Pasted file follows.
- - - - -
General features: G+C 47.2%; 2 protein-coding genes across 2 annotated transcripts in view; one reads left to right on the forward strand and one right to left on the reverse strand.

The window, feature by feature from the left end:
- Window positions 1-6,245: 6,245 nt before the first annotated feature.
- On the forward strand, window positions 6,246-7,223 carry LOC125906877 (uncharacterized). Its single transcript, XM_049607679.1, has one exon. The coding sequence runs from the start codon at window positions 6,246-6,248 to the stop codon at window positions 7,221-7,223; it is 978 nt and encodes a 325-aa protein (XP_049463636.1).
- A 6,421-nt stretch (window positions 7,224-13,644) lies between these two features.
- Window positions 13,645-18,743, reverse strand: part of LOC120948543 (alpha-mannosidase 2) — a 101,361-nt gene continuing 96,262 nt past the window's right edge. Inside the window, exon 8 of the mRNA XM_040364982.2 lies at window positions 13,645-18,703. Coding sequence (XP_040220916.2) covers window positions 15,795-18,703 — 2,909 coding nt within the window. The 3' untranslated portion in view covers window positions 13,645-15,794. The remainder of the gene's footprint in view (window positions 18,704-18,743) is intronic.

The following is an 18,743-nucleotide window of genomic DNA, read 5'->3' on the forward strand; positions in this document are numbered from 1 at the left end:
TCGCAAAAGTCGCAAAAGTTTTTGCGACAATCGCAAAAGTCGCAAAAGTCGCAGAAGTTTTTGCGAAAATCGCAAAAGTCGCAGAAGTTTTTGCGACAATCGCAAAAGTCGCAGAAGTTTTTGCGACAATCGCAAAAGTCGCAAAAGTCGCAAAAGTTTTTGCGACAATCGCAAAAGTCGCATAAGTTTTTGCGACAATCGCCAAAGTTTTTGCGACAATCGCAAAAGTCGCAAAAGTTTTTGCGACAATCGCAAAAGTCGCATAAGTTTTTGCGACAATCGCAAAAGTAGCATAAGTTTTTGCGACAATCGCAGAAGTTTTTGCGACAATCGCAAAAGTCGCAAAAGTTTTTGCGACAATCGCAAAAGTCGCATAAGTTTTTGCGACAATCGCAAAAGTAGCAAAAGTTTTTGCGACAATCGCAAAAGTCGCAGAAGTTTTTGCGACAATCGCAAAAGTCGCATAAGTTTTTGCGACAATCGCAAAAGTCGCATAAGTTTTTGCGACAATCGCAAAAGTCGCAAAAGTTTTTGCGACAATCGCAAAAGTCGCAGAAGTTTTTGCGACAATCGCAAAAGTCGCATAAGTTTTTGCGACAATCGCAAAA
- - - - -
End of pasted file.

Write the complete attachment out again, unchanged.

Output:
General features: G+C 47.2%; 2 protein-coding genes across 2 annotated transcripts in view; one reads left to right on the forward strand and one right to left on the reverse strand.

The window, feature by feature from the left end:
- Window positions 1-6,245: 6,245 nt before the first annotated feature.
- On the forward strand, window positions 6,246-7,223 carry LOC125906877 (uncharacterized). Its single transcript, XM_049607679.1, has one exon. The coding sequence runs from the start codon at window positions 6,246-6,248 to the stop codon at window positions 7,221-7,223; it is 978 nt and encodes a 325-aa protein (XP_049463636.1).
- A 6,421-nt stretch (window positions 7,224-13,644) lies between these two features.
- Window positions 13,645-18,743, reverse strand: part of LOC120948543 (alpha-mannosidase 2) — a 101,361-nt gene continuing 96,262 nt past the window's right edge. Inside the window, exon 8 of the mRNA XM_040364982.2 lies at window positions 13,645-18,703. Coding sequence (XP_040220916.2) covers window positions 15,795-18,703 — 2,909 coding nt within the window. The 3' untranslated portion in view covers window positions 13,645-15,794. The remainder of the gene's footprint in view (window positions 18,704-18,743) is intronic.

The following is an 18,743-nucleotide window of genomic DNA, read 5'->3' on the forward strand; positions in this document are numbered from 1 at the left end:
TCGCAAAAGTCGCAAAAGTTTTTGCGACAATCGCAAAAGTCGCAAAAGTCGCAGAAGTTTTTGCGAAAATCGCAAAAGTCGCAGAAGTTTTTGCGACAATCGCAAAAGTCGCAGAAGTTTTTGCGACAATCGCAAAAGTCGCAAAAGTCGCAAAAGTTTTTGCGACAATCGCAAAAGTCGCATAAGTTTTTGCGACAATCGCCAAAGTTTTTGCGACAATCGCAAAAGTCGCAAAAGTTTTTGCGACAATCGCAAAAGTCGCATAAGTTTTTGCGACAATCGCAAAAGTAGCATAAGTTTTTGCGACAATCGCAGAAGTTTTTGCGACAATCGCAAAAGTCGCAAAAGTTTTTGCGACAATCGCAAAAGTCGCATAAGTTTTTGCGACAATCGCAAAAGTAGCAAAAGTTTTTGCGACAATCGCAAAAGTCGCAGAAGTTTTTGCGACAATCGCAAAAGTCGCATAAGTTTTTGCGACAATCGCAAAAGTCGCATAAGTTTTTGCGACAATCGCAAAAGTCGCAAAAGTTTTTGCGACAATCGCAAAAGTCGCAGAAGTTTTTGCGACAATCGCAAAAGTCGCATAAGTTTTTGCGACAATCGCAAAA